Dr. Jamie Nadler spends much of his work shift dressed head to toe in personal protective equipment, treating some of the sickest Covid-19 patients in the region.
The Buffalo General Medical Center critical care physician gets to step out every now and then for a short break, or worse, to share the latest news about the conditions of his patients with their anxious loved ones. That news almost always comes by phone or computer during this global pandemic. The medical intensive care unit waiting room is empty because coronavirus precautions prohibit almost all visitors, even here.
“It looks like a war zone when you walk into our unit,” Nadler said.
He and his colleagues aren’t exactly sure what they will experience in the days ahead, but a growing arsenal of experimental treatments gives them greater hope that they can start doing more for new patients.
“I don’t want to jinx it” by making predictions, said Nadler, medical director of quality and patient safety for Buffalo General and Gates Vascular Institute next door.
Kaleida Health and Erie County Medical Center have two treatments in hand for Covid-19 patients and are closing in on two others.
Medical providers in China and elsewhere report all of them changed the course of treatment for a fairly high percentage of novel coronavirus patients, though Nadler and others caution that their availability was limited, the number of patients relatively small and the power of the new virus is still very lethal to millions.
Those who are elderly, immunocompromised, or already struggle with chronic heart and lung conditions are particularly vulnerable, he said, based on global reports and what he sees in the Buffalo General ICU.
That’s why social distancing, frequent hand-washing and staying away from others if you are sick remain so important.
Nadler and others say it will take weeks, at least, to collect and examine enough data to see which experimental treatments are most effective, as well as for the drug companies that make them to ramp up production. A vaccine is likely a year or more away.
Meanwhile, here is a closer look at the most immediate treatments.
The anti-malarial drug was also used for years to treat autoimmune diseases that include lupus and rheumatoid arthritis. It’s being used on patients at most regional hospitals with Covid-19 symptoms, including at facilities run by Kaleida and Catholic Health. Catholic Health hopes to start other experimental treatments soon, spokeswoman JoAnn Cavanaugh said.
Small studies suggest rapid improvement in some patients with mild forms of the disease.
Potential side-effects include fever, trouble breathing, cardiac challenges, hallucinations and gastrointestinal distress, so doctors won’t prescribe this and other experimental treatments if they deem the risks outweigh potential benefits.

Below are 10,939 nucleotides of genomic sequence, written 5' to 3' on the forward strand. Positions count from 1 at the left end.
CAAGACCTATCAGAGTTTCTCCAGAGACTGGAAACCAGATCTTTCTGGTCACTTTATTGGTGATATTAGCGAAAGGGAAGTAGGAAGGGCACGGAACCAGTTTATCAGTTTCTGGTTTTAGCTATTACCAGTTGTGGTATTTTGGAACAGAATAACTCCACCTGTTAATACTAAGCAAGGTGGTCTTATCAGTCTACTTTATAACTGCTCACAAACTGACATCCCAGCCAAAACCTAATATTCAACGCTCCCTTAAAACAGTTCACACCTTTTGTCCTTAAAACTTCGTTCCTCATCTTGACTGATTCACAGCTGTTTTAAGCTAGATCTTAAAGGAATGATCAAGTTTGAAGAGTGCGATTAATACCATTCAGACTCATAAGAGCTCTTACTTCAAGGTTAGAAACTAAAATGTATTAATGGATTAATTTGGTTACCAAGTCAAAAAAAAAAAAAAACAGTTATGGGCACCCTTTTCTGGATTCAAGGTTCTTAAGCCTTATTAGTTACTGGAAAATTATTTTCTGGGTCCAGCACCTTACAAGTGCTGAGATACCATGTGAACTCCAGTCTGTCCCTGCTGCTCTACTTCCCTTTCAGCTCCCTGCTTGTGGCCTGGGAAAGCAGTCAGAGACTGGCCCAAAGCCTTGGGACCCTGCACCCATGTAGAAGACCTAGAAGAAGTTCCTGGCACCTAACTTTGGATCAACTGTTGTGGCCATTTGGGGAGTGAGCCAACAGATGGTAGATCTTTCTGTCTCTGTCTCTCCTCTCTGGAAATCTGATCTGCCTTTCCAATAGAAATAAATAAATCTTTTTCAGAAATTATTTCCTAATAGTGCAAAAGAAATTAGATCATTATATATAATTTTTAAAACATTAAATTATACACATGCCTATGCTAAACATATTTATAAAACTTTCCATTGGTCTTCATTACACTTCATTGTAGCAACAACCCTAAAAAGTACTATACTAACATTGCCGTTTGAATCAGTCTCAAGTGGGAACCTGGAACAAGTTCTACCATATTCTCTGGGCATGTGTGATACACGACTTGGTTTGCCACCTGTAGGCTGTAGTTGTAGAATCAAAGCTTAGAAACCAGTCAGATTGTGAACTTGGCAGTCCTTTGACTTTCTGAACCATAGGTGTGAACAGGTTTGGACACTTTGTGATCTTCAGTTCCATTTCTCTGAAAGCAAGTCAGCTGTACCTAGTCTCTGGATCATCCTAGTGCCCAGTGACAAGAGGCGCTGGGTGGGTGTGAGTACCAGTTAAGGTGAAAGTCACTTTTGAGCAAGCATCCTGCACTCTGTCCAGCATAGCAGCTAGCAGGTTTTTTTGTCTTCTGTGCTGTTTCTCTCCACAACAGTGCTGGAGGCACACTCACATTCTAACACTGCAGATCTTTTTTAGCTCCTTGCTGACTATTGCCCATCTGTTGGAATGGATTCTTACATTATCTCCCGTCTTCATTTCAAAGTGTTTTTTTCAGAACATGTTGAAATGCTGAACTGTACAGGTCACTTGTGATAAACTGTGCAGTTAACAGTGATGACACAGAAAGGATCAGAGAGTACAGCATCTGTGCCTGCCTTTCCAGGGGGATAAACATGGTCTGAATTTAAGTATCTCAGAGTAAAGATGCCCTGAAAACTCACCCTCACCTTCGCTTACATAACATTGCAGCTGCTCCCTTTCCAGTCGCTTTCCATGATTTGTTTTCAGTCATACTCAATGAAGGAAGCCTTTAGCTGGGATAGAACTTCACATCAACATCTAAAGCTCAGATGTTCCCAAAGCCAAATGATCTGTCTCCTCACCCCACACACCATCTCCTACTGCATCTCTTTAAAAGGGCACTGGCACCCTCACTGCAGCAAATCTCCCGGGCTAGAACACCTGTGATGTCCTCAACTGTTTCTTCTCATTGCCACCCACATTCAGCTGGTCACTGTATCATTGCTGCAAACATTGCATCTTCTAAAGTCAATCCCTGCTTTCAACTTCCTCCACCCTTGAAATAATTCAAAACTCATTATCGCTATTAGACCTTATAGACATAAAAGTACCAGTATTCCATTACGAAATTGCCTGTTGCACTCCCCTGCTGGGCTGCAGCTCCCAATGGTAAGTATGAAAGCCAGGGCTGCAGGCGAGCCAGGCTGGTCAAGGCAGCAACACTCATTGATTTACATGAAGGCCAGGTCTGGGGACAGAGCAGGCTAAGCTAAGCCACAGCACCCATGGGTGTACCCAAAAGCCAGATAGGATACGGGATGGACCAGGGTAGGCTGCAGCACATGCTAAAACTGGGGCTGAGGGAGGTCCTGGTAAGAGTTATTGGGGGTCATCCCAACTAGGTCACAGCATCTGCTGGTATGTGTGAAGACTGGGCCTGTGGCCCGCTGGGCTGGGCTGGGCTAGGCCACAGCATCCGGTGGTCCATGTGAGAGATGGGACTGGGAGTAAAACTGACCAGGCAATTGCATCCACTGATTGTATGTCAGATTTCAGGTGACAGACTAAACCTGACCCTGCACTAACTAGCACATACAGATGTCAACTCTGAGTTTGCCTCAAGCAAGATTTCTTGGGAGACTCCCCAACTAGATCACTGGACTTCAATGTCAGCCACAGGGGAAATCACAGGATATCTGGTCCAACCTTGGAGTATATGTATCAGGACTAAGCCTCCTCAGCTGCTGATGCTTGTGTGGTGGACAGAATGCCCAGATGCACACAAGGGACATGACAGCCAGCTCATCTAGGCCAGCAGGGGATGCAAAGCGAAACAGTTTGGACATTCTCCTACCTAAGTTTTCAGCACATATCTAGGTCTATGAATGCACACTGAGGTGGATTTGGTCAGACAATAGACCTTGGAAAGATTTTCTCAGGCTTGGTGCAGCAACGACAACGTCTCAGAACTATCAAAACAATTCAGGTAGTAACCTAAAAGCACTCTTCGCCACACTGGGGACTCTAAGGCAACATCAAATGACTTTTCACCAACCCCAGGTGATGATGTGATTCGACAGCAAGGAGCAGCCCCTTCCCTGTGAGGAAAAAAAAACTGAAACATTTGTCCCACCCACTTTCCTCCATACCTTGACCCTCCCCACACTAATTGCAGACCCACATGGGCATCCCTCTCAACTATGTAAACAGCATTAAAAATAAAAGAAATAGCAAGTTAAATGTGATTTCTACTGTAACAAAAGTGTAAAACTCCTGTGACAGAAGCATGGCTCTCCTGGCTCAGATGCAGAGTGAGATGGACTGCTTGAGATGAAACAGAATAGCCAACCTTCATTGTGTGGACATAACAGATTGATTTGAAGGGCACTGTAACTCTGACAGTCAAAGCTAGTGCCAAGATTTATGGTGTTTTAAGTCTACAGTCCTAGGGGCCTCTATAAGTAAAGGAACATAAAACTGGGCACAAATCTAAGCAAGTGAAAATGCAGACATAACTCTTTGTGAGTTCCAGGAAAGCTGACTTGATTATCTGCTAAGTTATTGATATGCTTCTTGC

Other experimental treatments will start with critically ill patients until doctors know more about their effectiveness.
“If we’re finding them successful, then we want to start rolling them out to more moderately ill patients to prevent their decline sooner,” said Nadler, who is also a clinical assistant professor in the University at Buffalo Jacobs School of Medicine and Biomedical Sciences.
Some of the most critically ill patients at Buffalo General, Erie County Medical Center, Millard Fillmore Suburban and Roswell Park Comprehensive Cancer Center are receiving sarilumab (pronounced Sirilia-mab), an injectable antibody treatment for those with rheumatoid arthritis.
“It works by shutting down the inflammatory cascade, which is a consequence of getting the Covid-19 infection,” said Nadler, principal investigator at Buffalo General and Millard Fillmore Suburban for the clinical trial, which is being led by researchers at Roswell Park and UB. “Once that inflammatory cascade is suppressed, it gives the body the opportunity to heal, so we don't see an immediate improvement.”
Buffalo General enrolled its first trial patient on Saturday. The hope is that the patient and others who might otherwise be on a ventilator for two weeks can get off in a few days.
Health providers and researchers hope this and a similar drug made by Genentech, tocilizumab, will block pathways that supercharge the immune system in some Covid-19 patients, bringing on and worsening pneumonia or acute respiratory distress syndrome, the condition that claims the lives of many who die from the new coronavirus.
The treatment weakens your immune system, so it predisposes eligible patients to secondary infections including bacterial pneumonia.
Described as an Ebola-turned-Covid-19 drug, remdesivir is designed to kill a virus directly, which reduces the “viral load” – or disease burden – before it can trigger an inflammatory cascade and respiratory failure. Kaleida Health has ordered it from the drug-maker, Gilead, and hopes to receive its first dosages in the next week or two.
“Our hope is that this will probably have the biggest impact of all the medications we're using,” Nadler said.
Plasma from Covid-19 patients
The state and Erie County health departments are working with hospitals across the region to design a process that will allow those who tested positive with Covid-19 and recovered to donate their plasma to help treat patients seriously sickened by the disease.
Those who have recovered must wait at least two weeks before they can be considered as donors. The health departments are tracking positive cases and will be able to reach out to eligible patients when treatments can begin.